It absolutely is. Drinking/drugs and adolescence is not a black and white issue. If you say, "you are not allowed to drink!" Your teen will go underground, drink early in the evening, sleep over friends houses, chew tons of gum, or master the art of acting normal, or maybe not drink. You can always hope. And by the way, not all kids drink, and some kids will actually follow that rule. But honestly, if your teen is not a drinker, you would know, and wouldn't have to put that rule into place anyway. Many teens, thankfully do not want to drink. But for the many that do, you want them to be safe. The devil you know is better than the one you don't.

    So back to the question. Now you have proof that your teen drinks, cause they asked you to come get them. But they don't exactly get off scott free. You have promised that there would be no direct consequences, ie grounding type punishment, but you still have the freedom to deal with it. You might have the following conversation: " You made a good decision last night, and for that I am really grateful. Obviously I am unhappy and disappointed that you drank, especially that you drank and were so compromised. You need to help me understand how that happened. And how in the future you can guarentee your safety. I get that the kids you hang out with like to party. That scares the sh** out of us. The fact is that you were sober enough at least to know not to drive and called us, but some other time you might not be so together."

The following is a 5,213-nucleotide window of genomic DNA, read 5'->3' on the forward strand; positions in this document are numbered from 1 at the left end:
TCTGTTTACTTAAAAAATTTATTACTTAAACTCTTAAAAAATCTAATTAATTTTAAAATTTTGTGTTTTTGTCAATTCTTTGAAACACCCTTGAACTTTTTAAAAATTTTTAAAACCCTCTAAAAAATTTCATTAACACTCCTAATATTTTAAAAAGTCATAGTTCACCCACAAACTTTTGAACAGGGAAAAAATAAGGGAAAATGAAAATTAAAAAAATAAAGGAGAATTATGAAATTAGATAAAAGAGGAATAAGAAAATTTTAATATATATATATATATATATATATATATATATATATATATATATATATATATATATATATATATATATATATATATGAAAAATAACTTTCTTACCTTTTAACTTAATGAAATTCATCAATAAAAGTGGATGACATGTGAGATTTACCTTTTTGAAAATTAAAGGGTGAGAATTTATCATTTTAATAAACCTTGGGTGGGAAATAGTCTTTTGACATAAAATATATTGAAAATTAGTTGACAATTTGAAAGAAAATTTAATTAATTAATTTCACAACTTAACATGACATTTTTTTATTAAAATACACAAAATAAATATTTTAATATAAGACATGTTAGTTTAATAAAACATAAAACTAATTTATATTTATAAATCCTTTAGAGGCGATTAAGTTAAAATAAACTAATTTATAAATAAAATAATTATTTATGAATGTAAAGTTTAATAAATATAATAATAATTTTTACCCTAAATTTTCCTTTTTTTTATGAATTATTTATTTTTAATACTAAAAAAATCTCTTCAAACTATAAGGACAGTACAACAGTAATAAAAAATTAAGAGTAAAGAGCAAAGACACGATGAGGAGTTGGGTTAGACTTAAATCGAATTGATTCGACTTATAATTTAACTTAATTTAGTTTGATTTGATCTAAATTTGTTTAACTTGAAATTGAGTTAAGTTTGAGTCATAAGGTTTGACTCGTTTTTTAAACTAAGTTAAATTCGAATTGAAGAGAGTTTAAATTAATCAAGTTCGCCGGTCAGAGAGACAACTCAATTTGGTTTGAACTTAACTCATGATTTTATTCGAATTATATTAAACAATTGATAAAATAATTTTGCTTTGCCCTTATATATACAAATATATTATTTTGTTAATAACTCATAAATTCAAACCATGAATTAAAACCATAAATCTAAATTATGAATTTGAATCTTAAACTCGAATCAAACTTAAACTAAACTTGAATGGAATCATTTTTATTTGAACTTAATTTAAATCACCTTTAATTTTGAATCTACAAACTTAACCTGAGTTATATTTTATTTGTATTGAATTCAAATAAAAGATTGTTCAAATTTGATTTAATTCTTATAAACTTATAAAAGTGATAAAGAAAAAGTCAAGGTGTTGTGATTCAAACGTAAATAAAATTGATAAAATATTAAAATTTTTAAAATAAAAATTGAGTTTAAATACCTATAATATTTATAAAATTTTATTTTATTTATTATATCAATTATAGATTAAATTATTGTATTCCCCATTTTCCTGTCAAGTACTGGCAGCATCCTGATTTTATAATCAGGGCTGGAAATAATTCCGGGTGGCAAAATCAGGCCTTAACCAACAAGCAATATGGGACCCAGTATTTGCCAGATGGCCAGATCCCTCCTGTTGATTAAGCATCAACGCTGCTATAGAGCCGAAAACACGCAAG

And here is the best you can do the next time and every time thereafter they go out by saying: "Unless you can agree to stay sober tonight, we don't feel comfortable with you taking the car, or be driven by a friend. We will be happy to pick you up wherever at whatever time we agree on. Having the car or being in the car with friends gives you freedom, but freedom and alcohol and drugs just don't go together. We love you and want you to be safe." 

    That is really the bottom line. I wish I could give you a magic answer that doesn't sound like doubletalk. Forbidding something you have no control over does no good. Punishing them until the cows come home, rarely has the long term affect you are looking for. Taking away the car or making yourself be a chauffeur may provide them with enough discomfort to not make drinking the priority of the evening. You will have to be the judge of whether your teen is getting trashed every weekend, in which case there is much more going on than just partying with friends. This kid has a problem that needs to be addressed in a serious way. If your teen is more in the normal range of a few beers or drinks but seems to have control, finding strategies that keep them safe is the goal.

    There are no easy answers. Just keep the communication going!